The first rescue crew landed nearby almost immediately and rushed to the capsule. It took them only a minute to open the hatch and discover the lifeless bodies of the three cosmonauts. Their seat belts were partially unbuckled. Rescue doctors tried in vane to resuscitate the crew.

The shocking news was quickly spreading around the USSR and the world. Four years after the loss of Vladimir Komarov and three years after the Apollo fire, spaceflight had claimed another three victims.

The investigation quickly established the cause of the tragedy—depressurization of the descent module in the upper atmosphere. One of the pair of valves, which were designed to equalize pressure inside the crew module with the surrounding atmosphere during the final phase of descent, was found to be the culprit. However it turned out much more difficult to pin point what caused the valve to open in the vacuum of space, immediately after the separation of the crew module.

A special investigation commission was tasked to find out the truth and to provide recommendations for the future. The most important information on the fateful descent came from the Mir autonomous register, essentially a “black box” recording the telemetry from the spacecraft’s various systems. Mir’s data showed that immediately after the separation of the descent module at an altitude of 150 kilometers, the air started venting out of the crew module, bringing the pressure down to almost a complete vacuum in just 115 seconds. By that time, medical data showed no signs of either pulse or breathing among the crew.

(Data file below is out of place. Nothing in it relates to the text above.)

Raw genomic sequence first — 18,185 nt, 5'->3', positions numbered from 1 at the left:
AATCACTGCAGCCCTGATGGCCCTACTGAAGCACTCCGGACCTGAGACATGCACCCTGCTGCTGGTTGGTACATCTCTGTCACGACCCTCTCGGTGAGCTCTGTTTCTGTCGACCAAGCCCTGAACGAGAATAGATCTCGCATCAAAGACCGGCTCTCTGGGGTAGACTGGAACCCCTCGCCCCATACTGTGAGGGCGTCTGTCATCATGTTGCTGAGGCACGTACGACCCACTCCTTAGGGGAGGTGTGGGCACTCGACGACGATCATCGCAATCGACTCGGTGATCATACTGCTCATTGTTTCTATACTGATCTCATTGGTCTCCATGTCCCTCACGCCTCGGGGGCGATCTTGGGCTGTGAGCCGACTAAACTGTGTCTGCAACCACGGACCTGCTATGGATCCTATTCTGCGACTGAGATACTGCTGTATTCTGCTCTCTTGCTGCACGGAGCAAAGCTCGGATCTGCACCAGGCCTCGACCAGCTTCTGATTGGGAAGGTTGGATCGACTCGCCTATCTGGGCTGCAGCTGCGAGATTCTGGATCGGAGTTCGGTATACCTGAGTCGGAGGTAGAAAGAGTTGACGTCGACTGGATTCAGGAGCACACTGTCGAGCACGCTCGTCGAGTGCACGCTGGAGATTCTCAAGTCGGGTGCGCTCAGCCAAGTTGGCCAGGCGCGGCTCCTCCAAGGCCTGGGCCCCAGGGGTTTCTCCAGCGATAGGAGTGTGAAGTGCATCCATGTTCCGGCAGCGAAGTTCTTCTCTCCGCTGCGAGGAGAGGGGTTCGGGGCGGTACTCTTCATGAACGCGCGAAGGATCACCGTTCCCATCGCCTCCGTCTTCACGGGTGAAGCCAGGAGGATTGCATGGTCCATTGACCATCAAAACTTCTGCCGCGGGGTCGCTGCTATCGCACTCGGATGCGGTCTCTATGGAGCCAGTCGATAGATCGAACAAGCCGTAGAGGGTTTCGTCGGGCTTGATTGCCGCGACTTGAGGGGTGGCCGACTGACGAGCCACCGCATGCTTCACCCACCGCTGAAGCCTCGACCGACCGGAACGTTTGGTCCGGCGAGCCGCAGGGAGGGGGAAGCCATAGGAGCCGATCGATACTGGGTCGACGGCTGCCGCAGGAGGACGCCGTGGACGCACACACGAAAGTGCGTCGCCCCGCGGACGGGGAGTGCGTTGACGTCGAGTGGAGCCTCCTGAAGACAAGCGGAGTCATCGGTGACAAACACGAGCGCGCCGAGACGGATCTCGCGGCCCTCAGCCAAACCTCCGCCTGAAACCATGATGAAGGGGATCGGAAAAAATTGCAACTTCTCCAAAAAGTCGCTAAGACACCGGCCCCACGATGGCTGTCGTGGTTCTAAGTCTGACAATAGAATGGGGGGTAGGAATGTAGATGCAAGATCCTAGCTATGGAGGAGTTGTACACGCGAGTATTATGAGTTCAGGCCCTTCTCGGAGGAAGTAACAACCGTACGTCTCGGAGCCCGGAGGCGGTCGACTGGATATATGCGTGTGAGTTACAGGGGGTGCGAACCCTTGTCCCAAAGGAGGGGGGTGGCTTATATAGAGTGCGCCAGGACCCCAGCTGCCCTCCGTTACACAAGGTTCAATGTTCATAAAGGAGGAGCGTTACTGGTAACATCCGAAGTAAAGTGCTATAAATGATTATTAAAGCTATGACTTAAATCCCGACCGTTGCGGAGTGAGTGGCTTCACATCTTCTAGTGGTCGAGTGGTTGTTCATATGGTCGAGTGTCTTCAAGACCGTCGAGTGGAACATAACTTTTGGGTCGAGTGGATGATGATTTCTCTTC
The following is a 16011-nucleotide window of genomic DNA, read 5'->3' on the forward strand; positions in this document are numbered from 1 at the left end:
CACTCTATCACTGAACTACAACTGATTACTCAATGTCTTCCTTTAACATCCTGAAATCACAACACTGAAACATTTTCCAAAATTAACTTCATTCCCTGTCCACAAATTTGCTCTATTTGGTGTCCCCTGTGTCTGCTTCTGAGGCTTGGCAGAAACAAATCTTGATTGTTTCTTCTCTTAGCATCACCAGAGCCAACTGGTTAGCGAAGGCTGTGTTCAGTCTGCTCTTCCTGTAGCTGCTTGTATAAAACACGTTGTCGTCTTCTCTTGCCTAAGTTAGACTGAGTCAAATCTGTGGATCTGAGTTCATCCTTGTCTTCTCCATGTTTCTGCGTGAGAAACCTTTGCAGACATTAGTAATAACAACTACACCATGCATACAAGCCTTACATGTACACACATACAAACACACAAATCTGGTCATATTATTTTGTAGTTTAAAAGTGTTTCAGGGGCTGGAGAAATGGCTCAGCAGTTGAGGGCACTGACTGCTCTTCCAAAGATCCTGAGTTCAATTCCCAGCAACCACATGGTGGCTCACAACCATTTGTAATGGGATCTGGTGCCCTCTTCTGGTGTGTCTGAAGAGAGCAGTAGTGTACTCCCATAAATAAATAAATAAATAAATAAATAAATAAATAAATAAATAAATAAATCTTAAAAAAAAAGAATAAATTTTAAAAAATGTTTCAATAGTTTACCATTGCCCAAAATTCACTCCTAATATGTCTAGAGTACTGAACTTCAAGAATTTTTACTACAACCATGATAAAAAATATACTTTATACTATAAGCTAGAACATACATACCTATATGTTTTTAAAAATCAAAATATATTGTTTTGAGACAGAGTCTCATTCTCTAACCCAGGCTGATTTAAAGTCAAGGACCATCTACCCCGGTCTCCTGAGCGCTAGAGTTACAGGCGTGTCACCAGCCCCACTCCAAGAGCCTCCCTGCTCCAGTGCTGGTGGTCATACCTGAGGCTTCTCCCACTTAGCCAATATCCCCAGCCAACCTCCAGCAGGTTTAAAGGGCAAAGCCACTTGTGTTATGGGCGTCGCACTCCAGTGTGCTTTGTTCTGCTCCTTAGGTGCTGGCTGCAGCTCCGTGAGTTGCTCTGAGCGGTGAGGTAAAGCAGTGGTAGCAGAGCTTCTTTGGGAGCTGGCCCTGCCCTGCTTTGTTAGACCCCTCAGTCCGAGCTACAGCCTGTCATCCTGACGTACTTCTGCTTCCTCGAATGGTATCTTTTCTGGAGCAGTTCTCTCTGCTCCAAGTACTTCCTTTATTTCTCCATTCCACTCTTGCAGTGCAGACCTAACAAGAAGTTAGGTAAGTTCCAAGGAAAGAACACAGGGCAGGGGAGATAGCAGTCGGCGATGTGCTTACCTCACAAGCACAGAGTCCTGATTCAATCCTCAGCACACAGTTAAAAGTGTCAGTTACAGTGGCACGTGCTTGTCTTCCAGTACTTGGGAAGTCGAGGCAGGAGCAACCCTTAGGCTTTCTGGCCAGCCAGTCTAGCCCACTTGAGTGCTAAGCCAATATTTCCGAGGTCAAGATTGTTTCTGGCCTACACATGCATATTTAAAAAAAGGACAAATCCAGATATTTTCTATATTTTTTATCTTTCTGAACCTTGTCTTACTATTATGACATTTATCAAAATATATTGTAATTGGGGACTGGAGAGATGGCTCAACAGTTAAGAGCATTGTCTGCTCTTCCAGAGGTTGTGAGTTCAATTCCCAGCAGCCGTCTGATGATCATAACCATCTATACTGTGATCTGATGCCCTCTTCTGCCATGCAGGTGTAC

The rate of air loss matched precisely the opening in the valve for equalizing the cabin pressure. However the telemetry showed that a command to blew up a pyrotechnic device, which triggered the opening of the valve, had been issued exactly as planned, deep in the atmosphere.

During endless simulations on the ground, all efforts to open the valve by imitating the shock of separation between the spacecraft’s modules could not repoduce the fault. Only a combination of the separation shock with an almost completely improbable violations of the valve’s assembly and installation finally triggered the fatal opening. This scenario became an official explanation for the deadly accident.